13. Dress Styles Got So Wide, Women Were Unable To Walk Through Doorways


A lot has been said about Victorian women’s wardrobes because, well, those broads did not have it easy. From corsets to hairpins to the layers and layers of clothing required of their dresses, fashion was a painful and arduous process. And, apparently, it prevented them from moving around as well. During a specific period, from about 1850 to 1870, corsets weren’t the only big trend — women also got majorly into very, very wide dresses. Specifically, they would wear a big wooden hoop that they layered endless crinolines over to create a stunning silhouette. The problem is, if the hoop was wide enough, they often couldn’t get through doorways. Not to mention, since they often didn’t know where their crinolines ended, they’d frequently catch their dress on fire by walking past a candle. Yikes!

12. Some Women Put Raw Beef On As A Beauty Mask


Oh, how we wish someone would have documented this beauty practice, because it sounds truly horrifying. Now, we’re no strangers to face masks — the modern beauty industry has crafted masks for every purpose, from moisturizing to detoxifying, and they’re hugely popular. In Victorian times, things were a bit different. Apparently, one beauty advice writer at the time told Victorian women that they should “bind [the] head every night with thin slices of raw beef, which is said to keep the skin from wrinkles and give a youthful freshness to the complexion.” Uh… gross. We can’t even imagine what the smell would have been like. Sometimes you have to suffer for beauty, but beauty sleep is important too, and we don’t know how you could sleep with literal pieces of beef on your face.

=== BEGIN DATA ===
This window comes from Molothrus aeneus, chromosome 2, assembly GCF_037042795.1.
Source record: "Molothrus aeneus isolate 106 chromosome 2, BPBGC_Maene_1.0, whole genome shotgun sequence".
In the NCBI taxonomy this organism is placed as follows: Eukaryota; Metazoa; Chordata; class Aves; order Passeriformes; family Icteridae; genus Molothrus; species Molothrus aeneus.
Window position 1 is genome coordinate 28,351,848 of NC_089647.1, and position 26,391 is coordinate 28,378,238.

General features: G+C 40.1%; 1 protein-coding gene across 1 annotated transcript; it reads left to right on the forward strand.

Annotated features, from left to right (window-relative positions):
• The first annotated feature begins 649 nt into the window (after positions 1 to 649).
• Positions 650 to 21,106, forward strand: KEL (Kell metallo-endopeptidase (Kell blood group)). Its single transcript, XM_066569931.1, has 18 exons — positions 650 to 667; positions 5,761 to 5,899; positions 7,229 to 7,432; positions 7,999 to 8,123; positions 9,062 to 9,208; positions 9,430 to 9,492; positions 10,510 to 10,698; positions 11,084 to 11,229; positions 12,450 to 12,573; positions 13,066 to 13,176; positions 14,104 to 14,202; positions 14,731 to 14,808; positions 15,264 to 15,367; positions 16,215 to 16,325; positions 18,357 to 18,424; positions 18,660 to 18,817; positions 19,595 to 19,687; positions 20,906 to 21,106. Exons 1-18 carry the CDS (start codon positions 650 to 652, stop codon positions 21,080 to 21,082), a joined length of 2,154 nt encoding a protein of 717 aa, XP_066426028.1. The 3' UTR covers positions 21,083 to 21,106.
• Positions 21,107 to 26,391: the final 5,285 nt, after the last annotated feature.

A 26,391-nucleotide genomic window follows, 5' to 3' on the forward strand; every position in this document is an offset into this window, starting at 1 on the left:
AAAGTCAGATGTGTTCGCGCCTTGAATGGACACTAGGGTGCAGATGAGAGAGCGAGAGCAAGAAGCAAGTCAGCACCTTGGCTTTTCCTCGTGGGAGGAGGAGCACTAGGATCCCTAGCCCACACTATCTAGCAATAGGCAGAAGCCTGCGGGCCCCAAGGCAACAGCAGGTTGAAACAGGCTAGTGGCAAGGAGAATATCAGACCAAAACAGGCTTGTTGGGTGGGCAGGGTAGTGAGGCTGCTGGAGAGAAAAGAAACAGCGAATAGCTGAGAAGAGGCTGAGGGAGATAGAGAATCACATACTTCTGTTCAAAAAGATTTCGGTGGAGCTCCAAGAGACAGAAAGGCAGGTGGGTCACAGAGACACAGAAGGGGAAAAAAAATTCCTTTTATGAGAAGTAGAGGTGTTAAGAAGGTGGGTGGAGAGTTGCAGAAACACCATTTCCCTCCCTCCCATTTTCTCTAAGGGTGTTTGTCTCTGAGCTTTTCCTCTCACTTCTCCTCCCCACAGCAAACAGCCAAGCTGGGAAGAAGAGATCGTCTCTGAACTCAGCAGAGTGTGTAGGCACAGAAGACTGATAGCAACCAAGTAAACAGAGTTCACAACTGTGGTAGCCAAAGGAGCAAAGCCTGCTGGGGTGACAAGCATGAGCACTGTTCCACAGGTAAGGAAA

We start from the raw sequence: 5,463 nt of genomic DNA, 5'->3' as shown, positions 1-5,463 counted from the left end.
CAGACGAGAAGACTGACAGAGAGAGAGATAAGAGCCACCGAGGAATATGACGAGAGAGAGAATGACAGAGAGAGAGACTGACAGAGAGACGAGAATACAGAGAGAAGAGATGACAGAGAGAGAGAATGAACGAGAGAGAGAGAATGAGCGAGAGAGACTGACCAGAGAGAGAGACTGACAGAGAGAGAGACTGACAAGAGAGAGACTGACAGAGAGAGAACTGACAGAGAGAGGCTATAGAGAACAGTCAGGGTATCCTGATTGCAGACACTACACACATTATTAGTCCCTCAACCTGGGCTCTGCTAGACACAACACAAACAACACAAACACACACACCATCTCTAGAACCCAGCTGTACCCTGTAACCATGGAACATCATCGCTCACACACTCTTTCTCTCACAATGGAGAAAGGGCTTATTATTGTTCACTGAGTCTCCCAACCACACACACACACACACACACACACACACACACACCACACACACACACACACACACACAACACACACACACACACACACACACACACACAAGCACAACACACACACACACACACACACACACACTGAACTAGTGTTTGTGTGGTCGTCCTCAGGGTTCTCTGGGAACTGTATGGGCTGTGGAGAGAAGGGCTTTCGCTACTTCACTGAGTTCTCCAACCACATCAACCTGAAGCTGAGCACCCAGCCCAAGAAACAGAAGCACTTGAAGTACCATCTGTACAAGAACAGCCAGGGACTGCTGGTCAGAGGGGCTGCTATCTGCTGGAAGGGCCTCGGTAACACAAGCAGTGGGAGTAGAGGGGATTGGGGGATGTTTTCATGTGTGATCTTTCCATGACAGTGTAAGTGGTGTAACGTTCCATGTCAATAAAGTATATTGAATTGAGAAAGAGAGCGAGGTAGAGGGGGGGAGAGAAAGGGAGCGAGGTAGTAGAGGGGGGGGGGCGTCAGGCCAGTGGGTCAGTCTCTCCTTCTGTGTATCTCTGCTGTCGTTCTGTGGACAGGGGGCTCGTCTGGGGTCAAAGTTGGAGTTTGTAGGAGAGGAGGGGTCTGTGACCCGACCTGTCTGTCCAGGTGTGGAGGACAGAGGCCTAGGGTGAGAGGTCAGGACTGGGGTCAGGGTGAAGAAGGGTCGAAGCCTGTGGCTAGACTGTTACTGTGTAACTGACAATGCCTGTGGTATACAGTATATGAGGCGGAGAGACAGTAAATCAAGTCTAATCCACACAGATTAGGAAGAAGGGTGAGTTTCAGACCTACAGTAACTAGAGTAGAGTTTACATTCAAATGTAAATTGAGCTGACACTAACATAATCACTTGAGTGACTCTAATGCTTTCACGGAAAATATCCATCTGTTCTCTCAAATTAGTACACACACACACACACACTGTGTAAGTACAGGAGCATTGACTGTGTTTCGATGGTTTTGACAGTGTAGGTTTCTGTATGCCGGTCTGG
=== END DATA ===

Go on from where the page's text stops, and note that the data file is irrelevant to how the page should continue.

11. Boys Wore Dresses Until They Were School Aged


Victorian men always look incredibly dapper in their suit and hat combinations, but you wouldn’t find young boys in that kind of get-up. Apparently, when it came to shopping for their children, wealthy families didn’t have to stop at two sections of the store — they bought the same thing for their boys as they did for their girls. That means white, frilly dresses with lace and ribbons and other embellishments. On the one hand, it would have made it easier to incorporate hand-me-downs in a large family, if you didn’t have to worry about gender, but we have a feeling wealthy families didn’t care as much about the cost. Apparently, frilly white gowns were just the chic thing to put on your child, regardless of gender. Hey, it’s a look.

10. People Ate Arsenic Regularly To Look And Feel Young